Call him hipche Flederlitz,
Purzinigele, Cavallius,
But if you want to solve his puzzle
Call him little Hopfenhütel!

Es ist allerdings der Mannikirk, der am Ende lacht…

It was the mannikirk who had the last laugh, however, as the fair young mother, whose hair was blond as straw and whose skin was white as moonlit snow and whose eyes were more blue than a teapot, gave birth, the very next day, to a babe as black as a raven, even blacker than the blackest night in the black forest.

Search as they might, high and low, in the village and in the forest, the poor young couple could not find the mannikirk to relieve them of the terrible duty of raising the changeling as their own, leaving the young wife to regret her greed, and the husband to regret his cleverness, forever.





Once upon a time, on the edge of the forest, there lived a girl who was pretty as a doll, but who had turned black in the womb as the result of a wicked spell. The poor little girl did not appear to belong to her mother at all, for her mother was blonde as straw, with skin like moonlit snow. Nor did she appear to belong to her father, who was blonde as butter, with skin as white as milk in the morning. Because of this wicked spell that had turned the child black, her parents kept her locked in a little room at the top of their simple house on the edge of the forest. The room’s only entrance was a window her father climbed in and out of, on a tall red ladder.

Every night, long after the Sun had set and the Moon had replaced the bright star in the throne of the heavens, up the red ladder her father would climb, bearing a lamp, a basket of food, and a key to the lock on the shutters. Unlocking the shutters, her father would lift his lamp to her open window and call,

“Awaken, my child, the day has begun, and all hath arisen along with the Sun!”

Whereupon the little girl received her father with great happiness, as if the day was just beginning, and the Sun was bright in the sky. She believed that the Moon was the Sun, the Night was the Day, and the supper she ate was her breakfast.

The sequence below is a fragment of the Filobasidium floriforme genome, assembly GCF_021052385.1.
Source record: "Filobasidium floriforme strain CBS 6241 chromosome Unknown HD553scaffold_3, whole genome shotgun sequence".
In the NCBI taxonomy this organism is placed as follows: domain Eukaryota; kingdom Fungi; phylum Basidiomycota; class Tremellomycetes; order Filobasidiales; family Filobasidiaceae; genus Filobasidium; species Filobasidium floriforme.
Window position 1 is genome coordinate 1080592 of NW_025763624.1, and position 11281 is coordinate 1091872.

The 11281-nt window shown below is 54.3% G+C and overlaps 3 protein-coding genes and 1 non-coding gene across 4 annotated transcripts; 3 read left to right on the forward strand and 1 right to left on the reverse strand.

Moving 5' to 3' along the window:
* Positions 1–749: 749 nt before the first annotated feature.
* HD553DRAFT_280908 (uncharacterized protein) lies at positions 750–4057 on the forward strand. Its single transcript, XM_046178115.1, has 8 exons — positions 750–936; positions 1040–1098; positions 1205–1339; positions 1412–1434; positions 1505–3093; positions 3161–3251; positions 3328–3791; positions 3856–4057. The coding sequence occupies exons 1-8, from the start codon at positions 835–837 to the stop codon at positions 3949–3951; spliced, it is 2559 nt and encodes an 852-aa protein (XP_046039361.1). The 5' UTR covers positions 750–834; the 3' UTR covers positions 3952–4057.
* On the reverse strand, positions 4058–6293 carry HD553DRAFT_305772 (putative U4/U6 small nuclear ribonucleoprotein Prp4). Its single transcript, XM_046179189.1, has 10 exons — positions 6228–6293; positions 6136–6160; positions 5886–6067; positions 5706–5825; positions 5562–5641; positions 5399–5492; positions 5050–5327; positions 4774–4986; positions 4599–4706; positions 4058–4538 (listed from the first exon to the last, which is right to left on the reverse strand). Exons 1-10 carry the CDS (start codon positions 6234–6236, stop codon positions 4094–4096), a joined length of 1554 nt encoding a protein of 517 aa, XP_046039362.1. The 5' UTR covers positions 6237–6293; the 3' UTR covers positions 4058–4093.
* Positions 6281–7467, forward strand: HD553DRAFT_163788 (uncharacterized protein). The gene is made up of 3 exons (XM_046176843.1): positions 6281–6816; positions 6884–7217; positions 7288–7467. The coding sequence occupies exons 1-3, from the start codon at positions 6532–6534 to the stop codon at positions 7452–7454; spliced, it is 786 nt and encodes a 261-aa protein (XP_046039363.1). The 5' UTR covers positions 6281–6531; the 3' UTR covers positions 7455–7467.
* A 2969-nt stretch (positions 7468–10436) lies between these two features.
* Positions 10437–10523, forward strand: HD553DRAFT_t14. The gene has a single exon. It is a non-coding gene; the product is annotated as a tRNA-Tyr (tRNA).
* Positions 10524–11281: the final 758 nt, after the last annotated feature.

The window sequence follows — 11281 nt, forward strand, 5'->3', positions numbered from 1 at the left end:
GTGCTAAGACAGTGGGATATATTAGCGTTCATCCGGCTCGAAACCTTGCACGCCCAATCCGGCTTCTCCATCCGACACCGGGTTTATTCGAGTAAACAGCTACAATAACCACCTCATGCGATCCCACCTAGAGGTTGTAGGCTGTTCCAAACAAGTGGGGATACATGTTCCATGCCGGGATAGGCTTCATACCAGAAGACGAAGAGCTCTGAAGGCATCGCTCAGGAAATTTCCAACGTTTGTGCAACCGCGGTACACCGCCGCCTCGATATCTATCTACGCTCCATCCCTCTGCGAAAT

“Can we play a game now, father?” asked the little girl, after the supper she thought was her breakfast, in the night she thought was the day.

“Yes,” said her father, “But only until I win it,” and they played a game that her father was sure to quickly win.

After making certain that there was enough oil in the child’s lamp to burn until daybreak, and that she’d eaten enough to fill her belly as long as the oil would last the lamp, and that her hair was combed and her buttons were straight and the toys in her chest were not broken, her father would climb back out of the window in order to take his place in bed with his wife until early the next morning. Awakened by the first light of the Sun, he would then climb back up the ladder at dawn to tell little Ravenella the bedtime story that would put her to sleep.

The bedtime story was always the same, about a fair princess with hair as blonde as straw and skin like moonlit snow, but whose eyes could only see gold. In this story, the King decreed that all in the Kingdom be painted gold so that his daughter would finally behold its totality: the carts and their oxen, the birds in the sky and the fish in the stream and every subject young and old, man and girl, beautiful and ordinary, of the Kingdom. So the smiths melted down all of the King’s gold and made a precious paint of it. And the artisans then worked day and night to cover the Kingdom with gold. When the painting was finally done, the princess was delighted, for now she could finally behold the totality of the Kingdom. But the oxen with their carts, and the birds of the sky, and the fish in the stream, along with all the subjects of the Kingdom, including the King and Queen themselves, lay cold as coins, dead in their glittering coat of gold. The princess saw naught but the glittering dead wherever she ran to.